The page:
In the Senate, Keating distinguished himself as a freshman member. He played a major role in the passage of the 1964 Civil Rights Act, sponsored legislation leading to the adoption of the 23rd Amendment, which enfranchised the District of Columbia, and he repeatedly voiced concern over the repressive Soviet-backed dictatorship of Fidel Castro. Indeed, as early as July 1961, more than a year before the Cuban Missile Crisis, he asked his colleagues in the Senate: “How long will it be before the Soviet Union establishes military bases and missile launching sites in Cuba?”3 Then in October 1962, relying on information provided by officials of the CIA, the Pentagon as well as Cuban exiles, he exposed the presence of Soviet missiles in Cuba. Although at first the Kennedy White House dismissed Keating’s warnings about those missiles, U-2 flights confirmed Soviet deployment. Thus began the most dangerous nuclear confrontation of the Cold War.

In the 1964 Republican National Convention, Senator Goldwater became his party’s candidate for president, defeating the bid of Governor William Scranton of Pennsylvania, the nominee of what had by then become known as the Rockefeller wing and, by way of contrast, the “liberal” wing of the G.O.P. Dominated by conservative delegates, the convention ill-treated Rockefeller and Keating during their platform appearances in support of Scranton and, following the final nomination of Goldwater by acclamation, in an incident prominently shown to the national television audience, Senator Keating led the New York delegation out of the San Francisco Cow Palace in the midst of jeers and catcalls. In the 1964 presidential election, President Lyndon Johnson defeated Senator Goldwater in a landslide, while Robert F. Kennedy, though running two million votes behind Johnson on the Democratic ticket in New York, defeated Senator Keating’s attempt to win a second term.

In 1965, Keating returned to the practice of law in New York City as a member of the internationally prominent firm of Royall, Koegel & Rogers – in partnership with his longtime friend and political ally, William P. Rogers, the former U.S. Attorney General who had served under President Eisenhower. The ex-Senator’s practice was highlighted by his appointment by United States District Judge Harold R. Tyler, Jr. to serve as a trustee in bankruptcy for the now long-gone Railway Express Agency. The year 1965 was an off-year election cycle for national and other statewide offices. Nevertheless, it was an important year for statewide judicial and municipal offices. Because Keating remained a particularly popular figure in New York, he was pressed to head the Republic state ticket that year as its nominee for election to the New York Court of Appeals. Within the City of New York, that was to team him with U.S. Representative John V. Lindsay’s candidacy to break the long stranglehold of the Democratic Party on the New York City mayor’s office. Keating and Lindsay both prevailed. Keating’s prominence as a United States Senator contributed to his winning the seat on New York’s highest court by the largest margin of victory ever attained in a contested statewide election since Herbert H. Lehman, a revered name in New York politics, gained the governorship in 1932.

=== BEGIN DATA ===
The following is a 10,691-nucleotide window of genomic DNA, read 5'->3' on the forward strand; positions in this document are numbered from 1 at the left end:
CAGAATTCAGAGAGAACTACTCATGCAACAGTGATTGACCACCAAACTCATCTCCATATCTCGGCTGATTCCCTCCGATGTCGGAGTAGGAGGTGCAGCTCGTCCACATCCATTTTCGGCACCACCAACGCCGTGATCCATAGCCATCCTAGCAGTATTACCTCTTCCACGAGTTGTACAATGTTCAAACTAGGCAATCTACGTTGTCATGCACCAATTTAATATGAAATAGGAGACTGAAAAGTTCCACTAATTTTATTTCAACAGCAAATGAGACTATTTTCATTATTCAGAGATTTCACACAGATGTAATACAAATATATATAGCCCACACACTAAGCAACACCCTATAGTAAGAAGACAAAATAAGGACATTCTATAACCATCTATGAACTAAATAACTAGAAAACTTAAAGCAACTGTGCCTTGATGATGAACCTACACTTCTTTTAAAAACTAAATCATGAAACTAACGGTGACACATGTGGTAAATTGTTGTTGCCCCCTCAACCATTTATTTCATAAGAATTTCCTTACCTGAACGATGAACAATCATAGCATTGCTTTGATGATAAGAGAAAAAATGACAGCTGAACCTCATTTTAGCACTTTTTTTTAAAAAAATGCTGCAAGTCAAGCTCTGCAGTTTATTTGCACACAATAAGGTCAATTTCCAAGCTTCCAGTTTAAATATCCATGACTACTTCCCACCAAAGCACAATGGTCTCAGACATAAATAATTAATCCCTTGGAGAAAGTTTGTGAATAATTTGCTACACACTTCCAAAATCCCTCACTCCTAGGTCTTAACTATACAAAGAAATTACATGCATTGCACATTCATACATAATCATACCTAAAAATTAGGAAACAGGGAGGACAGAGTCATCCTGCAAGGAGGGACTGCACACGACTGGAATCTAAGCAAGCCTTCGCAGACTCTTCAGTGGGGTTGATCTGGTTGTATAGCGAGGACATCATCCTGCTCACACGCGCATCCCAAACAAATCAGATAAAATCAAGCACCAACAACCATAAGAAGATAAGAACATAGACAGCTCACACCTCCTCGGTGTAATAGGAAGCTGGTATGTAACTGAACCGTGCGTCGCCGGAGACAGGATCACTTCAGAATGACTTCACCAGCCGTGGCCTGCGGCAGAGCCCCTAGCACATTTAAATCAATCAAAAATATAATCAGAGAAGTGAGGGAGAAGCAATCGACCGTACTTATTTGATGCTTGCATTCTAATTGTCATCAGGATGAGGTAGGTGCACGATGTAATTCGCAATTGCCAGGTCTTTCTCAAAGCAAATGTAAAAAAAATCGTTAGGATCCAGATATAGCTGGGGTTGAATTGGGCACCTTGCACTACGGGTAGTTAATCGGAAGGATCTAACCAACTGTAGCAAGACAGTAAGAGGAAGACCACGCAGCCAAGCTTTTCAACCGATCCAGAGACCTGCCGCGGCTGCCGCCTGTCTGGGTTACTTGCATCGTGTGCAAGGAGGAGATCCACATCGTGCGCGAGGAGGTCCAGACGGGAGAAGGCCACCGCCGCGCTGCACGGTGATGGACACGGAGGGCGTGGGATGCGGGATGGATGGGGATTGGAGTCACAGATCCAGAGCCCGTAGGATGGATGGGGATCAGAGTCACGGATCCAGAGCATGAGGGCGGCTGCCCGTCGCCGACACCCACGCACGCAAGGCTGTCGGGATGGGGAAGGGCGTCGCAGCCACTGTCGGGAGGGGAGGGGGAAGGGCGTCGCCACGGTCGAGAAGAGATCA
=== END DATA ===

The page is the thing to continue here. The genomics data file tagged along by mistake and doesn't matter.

Judge Keating was foreordained to a short tenure on the Court of Appeals. Under the New York State Constitution, persons elected to judgeships on the Court of Appeals nominally serve in office for a 14-year term but are subject to mandatory retirement at age 70. Judge Keating, who took office as he approached age 66, nevertheless made his mark upon the law and upon the Court. In little more than three years in office, Judge Keating wrote 100 opinions. As Chief Judge Breitel observed: “Although he was only on the Court of Appeals a comparatively short time, his contributions in both majority opinions and dissenting opinions were outstanding. His approach was novel and dynamic. The opinions he wrote were done in a style that was unusually graphic. They always made good reading whether one agreed with him or not.”4

Judge Keating’s career as a legislator and politician strongly influenced his approach to his work as a judge. “[W]ith a legislator’s affinity for constituent service and schooled in the give-and-take of congressional committee law-making, [he] behaved on the bench in a manner significantly different from his brethren.”5 Specifically, his years in the legislative branch imbued in him a general restlessness with the traditional judicial approach to decision-making. As he once observed: